3. Not include the costs of developing intellectual property (IP), if the Actor has already recovered any such development costs under the Fees Exception.[2]
  1. All of the terms of the license must be non-discriminatory and must:
  1. Be based on objective, verifiable criteria that are uniformly applied across similar classes of requestors and requests; and
  2. NOT be based, in any part, on any anti-competitive interests (e.g., whether the requestor is a competitor) or on the revenue or other value the requestor may derive from the access, exchange, or use of EHI via the interoperability element(s).
  3. The licensing terms must not require the licensee (or its agents or contractors) to do any of the following:
  1. The Actor may require a reasonable non-disclosure agreement (NDA), if:
  1. The NDA is no broader than necessary to prevent unauthorized disclosure of the Actor’s trade secrets;
  2. The NDA states, with particularity, all information the Actor claims as trade secret(s)and
  3. The information claimed as trade secret(s) in the NDA actually meets the definition of a trade secret under applicable law.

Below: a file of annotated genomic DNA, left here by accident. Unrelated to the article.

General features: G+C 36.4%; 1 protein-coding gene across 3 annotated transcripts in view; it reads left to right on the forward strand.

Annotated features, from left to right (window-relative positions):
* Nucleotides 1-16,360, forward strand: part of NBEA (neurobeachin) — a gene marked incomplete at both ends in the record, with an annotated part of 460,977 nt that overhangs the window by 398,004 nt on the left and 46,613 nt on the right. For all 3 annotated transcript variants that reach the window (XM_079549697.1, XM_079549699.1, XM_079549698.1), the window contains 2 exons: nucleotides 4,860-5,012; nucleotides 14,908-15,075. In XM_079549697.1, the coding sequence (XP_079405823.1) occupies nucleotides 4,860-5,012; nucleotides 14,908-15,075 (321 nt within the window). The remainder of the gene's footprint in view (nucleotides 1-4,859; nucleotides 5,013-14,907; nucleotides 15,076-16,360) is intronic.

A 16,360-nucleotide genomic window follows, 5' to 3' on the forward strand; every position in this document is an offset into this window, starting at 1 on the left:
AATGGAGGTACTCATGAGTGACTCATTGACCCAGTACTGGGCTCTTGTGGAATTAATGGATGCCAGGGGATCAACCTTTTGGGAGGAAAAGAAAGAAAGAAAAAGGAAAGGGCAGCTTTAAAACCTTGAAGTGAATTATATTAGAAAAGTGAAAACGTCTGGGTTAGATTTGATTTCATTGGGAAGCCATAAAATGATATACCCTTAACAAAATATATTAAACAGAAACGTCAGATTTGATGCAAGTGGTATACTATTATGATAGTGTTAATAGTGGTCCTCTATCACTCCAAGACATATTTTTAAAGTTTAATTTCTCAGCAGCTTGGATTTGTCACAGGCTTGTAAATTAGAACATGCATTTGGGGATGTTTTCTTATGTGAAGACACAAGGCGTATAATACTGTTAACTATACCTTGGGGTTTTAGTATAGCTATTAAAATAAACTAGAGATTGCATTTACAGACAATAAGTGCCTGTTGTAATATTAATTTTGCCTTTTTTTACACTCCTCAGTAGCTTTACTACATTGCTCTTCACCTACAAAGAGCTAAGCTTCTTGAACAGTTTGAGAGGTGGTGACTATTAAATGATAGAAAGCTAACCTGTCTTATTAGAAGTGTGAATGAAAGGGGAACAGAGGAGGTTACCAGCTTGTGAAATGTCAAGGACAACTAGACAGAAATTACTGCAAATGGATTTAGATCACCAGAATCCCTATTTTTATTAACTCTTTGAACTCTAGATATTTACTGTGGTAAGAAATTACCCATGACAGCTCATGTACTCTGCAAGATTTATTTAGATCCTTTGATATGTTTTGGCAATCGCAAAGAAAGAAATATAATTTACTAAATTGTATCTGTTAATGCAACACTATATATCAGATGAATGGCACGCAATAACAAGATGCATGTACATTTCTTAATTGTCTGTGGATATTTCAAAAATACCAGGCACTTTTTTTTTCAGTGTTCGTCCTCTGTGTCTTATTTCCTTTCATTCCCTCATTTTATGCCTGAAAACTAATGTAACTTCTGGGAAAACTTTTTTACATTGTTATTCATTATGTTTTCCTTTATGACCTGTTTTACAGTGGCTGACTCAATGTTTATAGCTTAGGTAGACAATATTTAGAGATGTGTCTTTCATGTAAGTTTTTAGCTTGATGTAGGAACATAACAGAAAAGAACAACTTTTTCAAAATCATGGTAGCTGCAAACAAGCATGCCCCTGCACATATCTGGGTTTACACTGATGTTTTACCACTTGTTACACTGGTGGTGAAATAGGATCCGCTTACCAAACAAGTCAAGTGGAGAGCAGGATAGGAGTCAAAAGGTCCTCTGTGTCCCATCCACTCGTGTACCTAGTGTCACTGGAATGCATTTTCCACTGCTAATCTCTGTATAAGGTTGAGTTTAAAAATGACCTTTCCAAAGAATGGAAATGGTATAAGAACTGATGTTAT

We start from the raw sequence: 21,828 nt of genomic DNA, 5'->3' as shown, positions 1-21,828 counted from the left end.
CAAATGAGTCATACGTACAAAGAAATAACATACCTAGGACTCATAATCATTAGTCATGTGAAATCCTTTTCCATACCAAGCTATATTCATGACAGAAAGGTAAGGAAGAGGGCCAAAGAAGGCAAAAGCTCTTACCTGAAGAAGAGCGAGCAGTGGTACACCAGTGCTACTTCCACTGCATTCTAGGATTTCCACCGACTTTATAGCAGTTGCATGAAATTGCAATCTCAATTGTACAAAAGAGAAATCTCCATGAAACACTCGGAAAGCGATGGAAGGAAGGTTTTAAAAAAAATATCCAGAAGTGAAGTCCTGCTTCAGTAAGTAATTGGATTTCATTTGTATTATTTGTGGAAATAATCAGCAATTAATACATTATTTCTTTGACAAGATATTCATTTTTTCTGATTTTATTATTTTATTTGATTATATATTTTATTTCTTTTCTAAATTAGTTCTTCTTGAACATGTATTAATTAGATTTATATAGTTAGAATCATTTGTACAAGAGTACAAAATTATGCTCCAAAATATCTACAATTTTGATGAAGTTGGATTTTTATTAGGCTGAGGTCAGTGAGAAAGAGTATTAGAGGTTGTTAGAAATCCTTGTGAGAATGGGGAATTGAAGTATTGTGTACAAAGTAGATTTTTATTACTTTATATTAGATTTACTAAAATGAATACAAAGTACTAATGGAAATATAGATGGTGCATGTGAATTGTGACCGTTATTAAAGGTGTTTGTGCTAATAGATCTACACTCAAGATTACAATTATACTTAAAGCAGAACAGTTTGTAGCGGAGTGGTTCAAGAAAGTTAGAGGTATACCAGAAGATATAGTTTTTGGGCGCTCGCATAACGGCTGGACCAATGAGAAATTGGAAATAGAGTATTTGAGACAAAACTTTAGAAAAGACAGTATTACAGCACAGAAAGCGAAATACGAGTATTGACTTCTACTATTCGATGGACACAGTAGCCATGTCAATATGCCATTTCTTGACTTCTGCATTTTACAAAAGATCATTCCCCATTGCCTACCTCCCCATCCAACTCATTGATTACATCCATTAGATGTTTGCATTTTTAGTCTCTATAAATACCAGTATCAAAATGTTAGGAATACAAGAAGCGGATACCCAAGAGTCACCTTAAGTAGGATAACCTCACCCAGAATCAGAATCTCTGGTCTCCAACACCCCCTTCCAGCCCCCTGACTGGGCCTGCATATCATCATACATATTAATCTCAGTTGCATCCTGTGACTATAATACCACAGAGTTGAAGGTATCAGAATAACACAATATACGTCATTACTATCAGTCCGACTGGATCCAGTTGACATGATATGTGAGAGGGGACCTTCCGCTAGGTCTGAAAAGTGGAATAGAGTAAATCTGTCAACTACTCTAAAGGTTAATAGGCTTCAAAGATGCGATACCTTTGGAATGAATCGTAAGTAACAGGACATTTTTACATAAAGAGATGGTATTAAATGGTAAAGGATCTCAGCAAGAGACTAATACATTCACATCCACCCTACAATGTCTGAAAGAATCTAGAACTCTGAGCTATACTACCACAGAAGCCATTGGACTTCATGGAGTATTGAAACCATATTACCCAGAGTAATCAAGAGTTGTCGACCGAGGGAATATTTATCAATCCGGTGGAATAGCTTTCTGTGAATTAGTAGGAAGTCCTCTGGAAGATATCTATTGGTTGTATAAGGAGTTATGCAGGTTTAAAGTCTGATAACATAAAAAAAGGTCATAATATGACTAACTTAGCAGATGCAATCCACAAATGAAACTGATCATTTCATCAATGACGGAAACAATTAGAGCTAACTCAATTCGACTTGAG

Additional Conditions

In addition to the Negotiating and Licensing Conditions above, the Actor must not engage in any Practice that has the purpose or effect of:

  1. Impeding the efficient use of the interoperability element(s) to access, exchange, or use EHI for any permissible purpose;
  2. Impeding the efficient development, distribution, deployment, or use of an interoperable product or service for which there is an actual or potential demandandand/or
  3. Degrading the performance or interoperability of the licensee’s products or services, unless necessary to improve the Actor’s technology AND only after having afforded the licensee a reasonable opportunity to update its technology to maintain interoperability.

UP NEXT …That concludes Gravely Group’s series summarizing the Information Blocking Exceptions, but that’s not all we have in store for our readers. Gravely Group has been working on a special Information Blocking Decision Tool that is designed to guide Actors, as well as other stakeholders impacted by the ONC Information Blocking Regulations, through a step-by-step Information Blocking analysis.

We will also continue to post summaries and other resources to the main Information Blocking Resource Page.

Keep checking back for new content!

[1] 21st Century Cures Act: Interoperability, Information Blocking, and the ONC Health Certification Program, 85 Fed. Reg. 25642, 25889 (May 1, 2020), available at: https://www.federalregister.gov/d/2020-07419 (italics in original).
[2] Note, also: If an Actor licenses the interoperability element(s) through a standards-developing organization in accordance with that organization’s policies for licensing “standards-essential technologies,” on terms that are consistent with the requirements of the Licensing Exception, the actor may charge a royalty that is consistent with those policies.